[2] Note: If you’re age 62 or older and you’ve been divorced for at least two years, you can receive Social Security benefits immediately (based on your former spouse’s earnings) regardless of whether that spouse has chosen to retire or has submitted an application for Social Security benefits. This, of course, is assuming that the other four requirements listed above have been satisfied. However, if you choose to receive benefits at age 62 instead of your normal retirement age, the benefit that you would have received at your normal retirement age will be reduced by at least 25 percent (assuming you don’t have a dependent child who’s entitled to benefits on the deceased spouse’s Social Security record). In other words, if you choose to receive reduced benefits at age 62, you will not be entitled to collect full benefits when you reach your full retirement age.  Jane’s comment: Be aware of the penalty!

[3] The “primary insurance amount” (PIA) is the benefit (before rounding down to next lower whole dollar) a person would receive if he/she elects to begin receiving retirement benefits at his/her normal retirement age. At this age, the benefit is neither reduced for early retirement nor increased for delayed retirement.

[4] Portions of this text were excerpted from material provided by Forfield Advisor


Must Read:Enough with the #Social #Security

October 2, 2011

Must Read:Enough with the #Social #Security scare tactics @BaltimoreSun http://ow.ly/6K8Qh Turning down the noise and swirl RE #SS


Social Security Pays a Lifetime Bonus -If You Delay Benefits

September 29, 2011

The Very Wonderful Magical Math of a Delayed Retirement   

Retirement credit? Good heavens! I call it a bonus. Do you know how much of a bonus that you get if you delay receiving Social Security past your normal retirement date? 

Boring Stuff AKA Fine Print about the Credit for Delayed Retirement  

Born in 1943 or after? Eligible for Social Security benefits? For every month that you delay receiving Social Security benefits past your normal retirement age you will increase your retirement paycheck by .00667 =2/3 of 1% per month!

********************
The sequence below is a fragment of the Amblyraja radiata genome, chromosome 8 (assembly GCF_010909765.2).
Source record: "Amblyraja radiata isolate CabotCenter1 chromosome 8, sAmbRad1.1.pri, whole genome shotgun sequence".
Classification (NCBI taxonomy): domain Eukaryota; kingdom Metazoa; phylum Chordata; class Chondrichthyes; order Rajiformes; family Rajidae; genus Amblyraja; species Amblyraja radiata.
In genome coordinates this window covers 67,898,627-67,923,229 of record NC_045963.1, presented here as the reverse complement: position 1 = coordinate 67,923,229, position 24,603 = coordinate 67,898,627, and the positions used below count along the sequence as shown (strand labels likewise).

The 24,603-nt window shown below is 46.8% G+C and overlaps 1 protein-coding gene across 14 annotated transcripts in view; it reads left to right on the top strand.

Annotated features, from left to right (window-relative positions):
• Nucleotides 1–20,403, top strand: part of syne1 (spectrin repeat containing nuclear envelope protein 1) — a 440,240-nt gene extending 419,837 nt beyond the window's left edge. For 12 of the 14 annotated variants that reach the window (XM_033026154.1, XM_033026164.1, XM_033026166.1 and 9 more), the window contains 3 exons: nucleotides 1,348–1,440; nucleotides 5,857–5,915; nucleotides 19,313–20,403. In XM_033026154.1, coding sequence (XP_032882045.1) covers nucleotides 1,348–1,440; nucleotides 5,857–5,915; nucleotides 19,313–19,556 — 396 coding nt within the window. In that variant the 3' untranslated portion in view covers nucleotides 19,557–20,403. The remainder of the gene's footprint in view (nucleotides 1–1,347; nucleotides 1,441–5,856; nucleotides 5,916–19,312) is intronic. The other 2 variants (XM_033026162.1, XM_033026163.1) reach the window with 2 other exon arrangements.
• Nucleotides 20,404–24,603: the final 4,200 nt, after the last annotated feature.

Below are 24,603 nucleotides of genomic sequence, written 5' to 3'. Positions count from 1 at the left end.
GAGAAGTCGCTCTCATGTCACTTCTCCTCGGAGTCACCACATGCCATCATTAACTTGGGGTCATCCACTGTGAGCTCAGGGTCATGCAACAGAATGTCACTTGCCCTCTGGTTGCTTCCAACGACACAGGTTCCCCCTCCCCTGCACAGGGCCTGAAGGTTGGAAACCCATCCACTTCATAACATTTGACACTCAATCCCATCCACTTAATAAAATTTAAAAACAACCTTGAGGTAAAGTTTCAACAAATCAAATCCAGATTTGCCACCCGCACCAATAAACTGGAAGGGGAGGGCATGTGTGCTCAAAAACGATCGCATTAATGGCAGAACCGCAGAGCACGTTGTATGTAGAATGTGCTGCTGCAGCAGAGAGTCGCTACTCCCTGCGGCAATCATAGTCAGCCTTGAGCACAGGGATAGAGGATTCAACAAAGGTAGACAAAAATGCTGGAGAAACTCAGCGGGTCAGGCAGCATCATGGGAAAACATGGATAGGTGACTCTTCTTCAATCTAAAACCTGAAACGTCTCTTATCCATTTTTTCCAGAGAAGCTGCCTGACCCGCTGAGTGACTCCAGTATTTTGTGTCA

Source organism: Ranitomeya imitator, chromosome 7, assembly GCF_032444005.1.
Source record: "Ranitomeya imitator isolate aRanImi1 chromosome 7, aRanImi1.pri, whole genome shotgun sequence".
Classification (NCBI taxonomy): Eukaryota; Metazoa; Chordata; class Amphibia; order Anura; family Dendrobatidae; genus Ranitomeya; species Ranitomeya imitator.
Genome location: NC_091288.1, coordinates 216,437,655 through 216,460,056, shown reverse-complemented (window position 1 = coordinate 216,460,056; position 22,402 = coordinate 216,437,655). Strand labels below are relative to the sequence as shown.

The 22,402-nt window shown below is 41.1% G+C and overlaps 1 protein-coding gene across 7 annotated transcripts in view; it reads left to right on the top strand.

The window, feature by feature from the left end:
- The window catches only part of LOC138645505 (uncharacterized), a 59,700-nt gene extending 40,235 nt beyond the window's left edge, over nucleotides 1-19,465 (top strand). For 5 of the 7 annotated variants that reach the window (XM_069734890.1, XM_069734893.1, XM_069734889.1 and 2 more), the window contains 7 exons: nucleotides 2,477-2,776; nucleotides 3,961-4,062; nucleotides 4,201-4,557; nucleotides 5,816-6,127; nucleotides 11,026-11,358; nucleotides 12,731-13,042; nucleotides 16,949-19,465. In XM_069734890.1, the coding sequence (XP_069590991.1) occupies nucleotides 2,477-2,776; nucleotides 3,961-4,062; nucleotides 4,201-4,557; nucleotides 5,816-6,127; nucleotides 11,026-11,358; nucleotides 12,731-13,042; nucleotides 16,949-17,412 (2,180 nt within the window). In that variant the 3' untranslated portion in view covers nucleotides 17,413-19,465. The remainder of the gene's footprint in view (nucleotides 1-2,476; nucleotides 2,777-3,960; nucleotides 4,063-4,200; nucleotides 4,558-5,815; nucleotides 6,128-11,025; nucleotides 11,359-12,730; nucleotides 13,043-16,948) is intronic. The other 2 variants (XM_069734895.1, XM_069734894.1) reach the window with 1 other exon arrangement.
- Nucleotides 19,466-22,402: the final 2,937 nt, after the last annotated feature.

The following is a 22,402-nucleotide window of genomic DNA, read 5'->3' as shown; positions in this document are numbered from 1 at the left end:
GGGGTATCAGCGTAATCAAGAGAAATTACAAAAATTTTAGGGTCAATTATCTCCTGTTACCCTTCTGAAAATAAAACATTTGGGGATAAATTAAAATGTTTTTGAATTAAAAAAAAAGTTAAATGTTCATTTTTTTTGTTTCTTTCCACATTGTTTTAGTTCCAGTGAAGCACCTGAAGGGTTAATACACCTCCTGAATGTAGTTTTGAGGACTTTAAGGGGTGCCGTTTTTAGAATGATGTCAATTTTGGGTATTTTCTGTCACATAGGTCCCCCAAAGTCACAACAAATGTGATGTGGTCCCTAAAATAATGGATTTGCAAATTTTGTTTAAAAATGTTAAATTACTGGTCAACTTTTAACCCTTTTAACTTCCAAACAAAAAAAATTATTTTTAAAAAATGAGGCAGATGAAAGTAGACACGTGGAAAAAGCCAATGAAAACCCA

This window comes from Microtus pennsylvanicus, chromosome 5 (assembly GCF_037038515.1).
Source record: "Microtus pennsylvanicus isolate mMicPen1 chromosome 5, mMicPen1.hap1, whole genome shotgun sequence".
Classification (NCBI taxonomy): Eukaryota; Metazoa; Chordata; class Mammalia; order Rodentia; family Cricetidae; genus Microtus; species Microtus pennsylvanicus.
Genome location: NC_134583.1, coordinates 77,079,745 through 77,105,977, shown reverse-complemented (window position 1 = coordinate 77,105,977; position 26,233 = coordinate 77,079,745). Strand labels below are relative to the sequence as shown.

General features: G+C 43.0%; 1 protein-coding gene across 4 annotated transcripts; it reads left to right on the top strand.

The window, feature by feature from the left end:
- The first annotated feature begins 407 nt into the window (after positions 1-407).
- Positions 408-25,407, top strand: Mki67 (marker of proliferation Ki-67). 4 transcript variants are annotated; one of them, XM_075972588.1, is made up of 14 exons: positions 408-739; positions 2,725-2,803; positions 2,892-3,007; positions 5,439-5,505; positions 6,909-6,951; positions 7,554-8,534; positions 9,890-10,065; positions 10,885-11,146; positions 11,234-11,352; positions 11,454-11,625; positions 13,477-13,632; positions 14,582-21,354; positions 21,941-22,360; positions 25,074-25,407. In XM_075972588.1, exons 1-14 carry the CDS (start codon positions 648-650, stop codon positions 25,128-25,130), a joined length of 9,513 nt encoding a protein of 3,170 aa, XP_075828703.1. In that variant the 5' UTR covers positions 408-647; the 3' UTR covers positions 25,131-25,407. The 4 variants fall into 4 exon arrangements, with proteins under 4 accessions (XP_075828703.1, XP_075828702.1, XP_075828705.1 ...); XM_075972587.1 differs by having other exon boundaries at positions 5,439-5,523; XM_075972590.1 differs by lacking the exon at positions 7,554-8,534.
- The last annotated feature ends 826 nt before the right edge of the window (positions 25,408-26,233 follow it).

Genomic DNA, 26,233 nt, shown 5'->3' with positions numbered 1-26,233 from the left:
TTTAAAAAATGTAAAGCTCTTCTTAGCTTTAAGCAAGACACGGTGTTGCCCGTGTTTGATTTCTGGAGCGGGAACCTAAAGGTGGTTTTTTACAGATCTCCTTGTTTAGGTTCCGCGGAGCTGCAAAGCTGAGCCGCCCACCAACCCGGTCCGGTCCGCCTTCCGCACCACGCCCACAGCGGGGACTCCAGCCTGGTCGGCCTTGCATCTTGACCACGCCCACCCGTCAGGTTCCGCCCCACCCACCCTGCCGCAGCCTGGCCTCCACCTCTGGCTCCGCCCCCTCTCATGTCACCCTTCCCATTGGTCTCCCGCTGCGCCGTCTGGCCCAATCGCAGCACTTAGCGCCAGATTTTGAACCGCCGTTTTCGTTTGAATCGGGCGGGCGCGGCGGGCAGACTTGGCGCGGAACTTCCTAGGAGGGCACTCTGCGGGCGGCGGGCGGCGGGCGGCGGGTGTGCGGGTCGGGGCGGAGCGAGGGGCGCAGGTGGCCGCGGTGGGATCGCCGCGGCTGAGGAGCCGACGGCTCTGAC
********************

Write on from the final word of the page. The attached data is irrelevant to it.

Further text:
Why am I so excited? That itsy bitsy .00667 per month benefit doesn’t sound like much. But, the .00667 increase per month equals 8% per year!! And, you can delay taking Social Security retirement benefits up to the maximum age of 70. 

Note that because the normal retirement age will be increasing to age 67, eventually, retirees will only be able to receive a delayed retirement credit for three years instead of four or five.  

Translation of Your Social Security Delayed Retirement Math

 Chart data is for example only. The Full Monthly Retirement benefit shown may or may not show your actual benefit! Check with SSA.gov for more information. 

Actual Retire-ment Age Social Security Normal Retire-ment Age Full Monthly Retire-ment Benefit at age 66/67 Actual Benefit Amount at age 70 Dollar Amount per Mo. Difference % Amount per Mo. Differ-ence Annual Dollar Differ-ence for life
66[1] 70 $1200 $1584 +$384 +32% +$4608
672 70 $1200 $1488 +$288 +24% +$3456

 [1] At age 70 with a retirement age of 66, your credit is an increase of your monthly benefit by 32%. (That is: .00667 x 48 months for ages 66-70. You increase every dollar you earn by waiting until retirement age 70, you get $1.32 cents. So, in dollar terms, what an annual salary of $14,400 is increased to $19,008 per year, for life. 

 [2]At age 70 with a retirement age of 67, your credit is an increase of your monthly benefit by 24%.(That is: .00667 x 36 months for ages 67-70. You increase every dollar you earn by waiting until retirement age 70, you get $1.24 cents. So, in dollar terms, what an annual salary of $14,400 is increased to $17,856 per year, for life. 

Jane Nowak  is a CERTIFIED FINANCIAL PLANNER™ specializes in AT&T Retirement Plans, Women’s Retirement and Financial Planning for Women. Located in the Smyrna, Marietta, Vinings area of Atlanta, GA, Jane’s goal is to educate and empower her clients to take control of their daily finances so they can fully fund their retirement dreams and needs. Jane has recently had articles quoted and published on-line at the NASDAQ, Yahoo Finance, Womenetics.com, Smart Money Chicks, Fox Business News, CreditCards.com, U.S. News and World Report and Financial Planning Association (FPA) websites.

Securities offered through Triad Advisors, Inc. Member, FINRA/SIPC

    

 

 

 


Social Security – The Truth About the Early Retirement Penalty